Was there any significance to the colour purple, as described by the evangelists while mentioning the robe that Jesus was made to put on before His crucifixion? Both John 19:2 and Mark 15:7 mentioning the colour, would seem to signify that the colour did convey something, but what?

Purple in the Roman Empire was associated with triumph, and came to be associated with the Emperors specifically. Along with the crown of thorns, the purple robe was a mocking symbol of Jesus' royalty.

  • At the time of Jesus, the dye used for making the colour purple, extracted from shell-fish, was one of the most expensive dyes. The colour-fast (non-fading) dye was an item of luxury trade, prized by Romans, who used it to colour ceremonial robes. The very fact that purple was an expensive color made it affordable only to the royals. That Jesus was made to put it on before his crucifixion, implies that the Romans were sending a strong signal to the Jews against any coup. – Kadalikatt Joseph Sibichan Jul 4 '15 at 16:32

It is full of significance. The symbolism of not just the purple, but all four colors of the robe viewed in the Gospel accounts from points of view.

Heb. 10:19-20 Having therefore, brethren, boldness to enter into the holiest by the blood of Jesus, By a new and living way, which he hath consecrated for us, through the veil, that is to say, his flesh;

This then relates to the pattern of the tabernacle of Moses wherein the veil was made of four colors.

Ex. 26:31 And thou shalt make a vail of blue, and purple, and scarlet, and fine twined linen of cunning work: with cherubims shall it be made:

Blue [tekeleth], purple [argaman], scarlet, linen. So we see Christ clothed in the same, although the two purples refer to the blue and the purple and gorgeous may be translated white, like white linen.

John 19:2 And the soldiers platted a crown of thorns, and put it on his head, and they put on him a purple [porphyrus] robe,

Mt. 27:28 And they stripped him, and put on him a scarlet [kokkinos] robe.

Mk. 15:17 And they clothed him with purple [porphyra- purple fish],

Lk. 23:11 And Herod with his men of war set him at nought, and mocked him, and arrayed him in a gorgeous [lampros- white] robe, and sent him again to Pilate.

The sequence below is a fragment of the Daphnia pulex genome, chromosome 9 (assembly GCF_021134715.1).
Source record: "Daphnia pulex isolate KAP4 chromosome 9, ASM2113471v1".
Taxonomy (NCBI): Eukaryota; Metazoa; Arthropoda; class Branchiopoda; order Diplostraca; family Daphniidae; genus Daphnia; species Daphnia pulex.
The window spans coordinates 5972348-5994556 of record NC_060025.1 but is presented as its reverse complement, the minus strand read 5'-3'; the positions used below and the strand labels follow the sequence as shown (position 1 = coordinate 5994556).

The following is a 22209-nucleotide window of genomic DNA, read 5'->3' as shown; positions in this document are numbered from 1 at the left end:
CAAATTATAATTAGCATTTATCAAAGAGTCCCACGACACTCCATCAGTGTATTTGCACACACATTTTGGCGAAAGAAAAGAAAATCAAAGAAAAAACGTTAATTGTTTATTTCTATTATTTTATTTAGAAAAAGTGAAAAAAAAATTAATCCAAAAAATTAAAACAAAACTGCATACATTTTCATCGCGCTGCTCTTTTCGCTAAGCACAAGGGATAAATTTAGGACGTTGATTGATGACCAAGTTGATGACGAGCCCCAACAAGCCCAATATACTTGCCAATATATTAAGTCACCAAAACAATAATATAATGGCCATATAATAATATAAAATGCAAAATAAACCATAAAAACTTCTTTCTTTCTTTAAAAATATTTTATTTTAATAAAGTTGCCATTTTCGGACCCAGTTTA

So, the color purple may have also related to royalty, but the primary point was to show Christ came in the flesh.

Was there any significance to the colour purple, as described by the evangelists while mentioning the robe that Jesus was made to put on before His crucifixion?

The colour purple in antiquity did not always have the same significance or symbolism as it does in our modern culture.

In ancient times, purple symbolized royalty, nobility and imperialism. To a lesser degree it became associated with spirituality and holiness. In modern times purple symbolizes penance and Lent.

Purple symbolizes royalty, nobility and imperialism. In many European societies, the symbolism was even established by law: From ancient Rome to Elizabethan England, "sumptuary laws" forbade anyone except close members of the royal family to wear the color.

Purple's elite status stems from the rarity and cost of the dye originally used to produce it. Fabric traders obtained "Tyrian purple," as the dye was called, from a small mollusk that was found only in a region of the Mediterranean Sea near Tyre, a Phoenician trading city located in modern-day Lebanon. More than 9,000 mollusks were needed to create just one gram of Tyrian purple, and because only wealthy rulers could afford to buy and wear fabrics dyed with the color, it became associated with the imperial classes of Rome, Egypt and Persia.

Another consequence of this is that purple also came to represent spirituality and holiness, because the ancient emperors, kings and queens that wore the color were often considered to be gods or descendants of the gods. - How 8 Colors Got Their Symbolic Meanings

How the symbolic meaning of purple went from meaning royalty and the rich to the modern meaning of fasting, penance and Lent is not truly understood and may always remain a mystery.

In the twelfth century, Pope Innocent III was the first to specify the colours of the vestments that were to be used for the Roman Rite; almost certainly this reflected prevailing custom in Rome, not an invention on his part. Although a separate subject from this article, it is well to remember that it was only towards the end of the 1st Millenium that the question of vestment colour became a significant one. Black was designated for penitential and funeral liturgies, but violaceus was indicated as a substitute for black. Pope Innocent’s treatise De sacro altaris mysterio (Book I, chapter 65, which was written before his election as pope in 1198) seems to be the first indication that violaceus had come to be regarded as a penitential colour for the Roman Rite. - The Liturgical Colour violaceus in the Roman Rite

It is obvious that the Romans were mocking Jesus' royalty and divinity with this purple cloak.

Emperors wore purple togas, so it was a way to make fun of Jesus after He claimed to be the Son of God, which He was.

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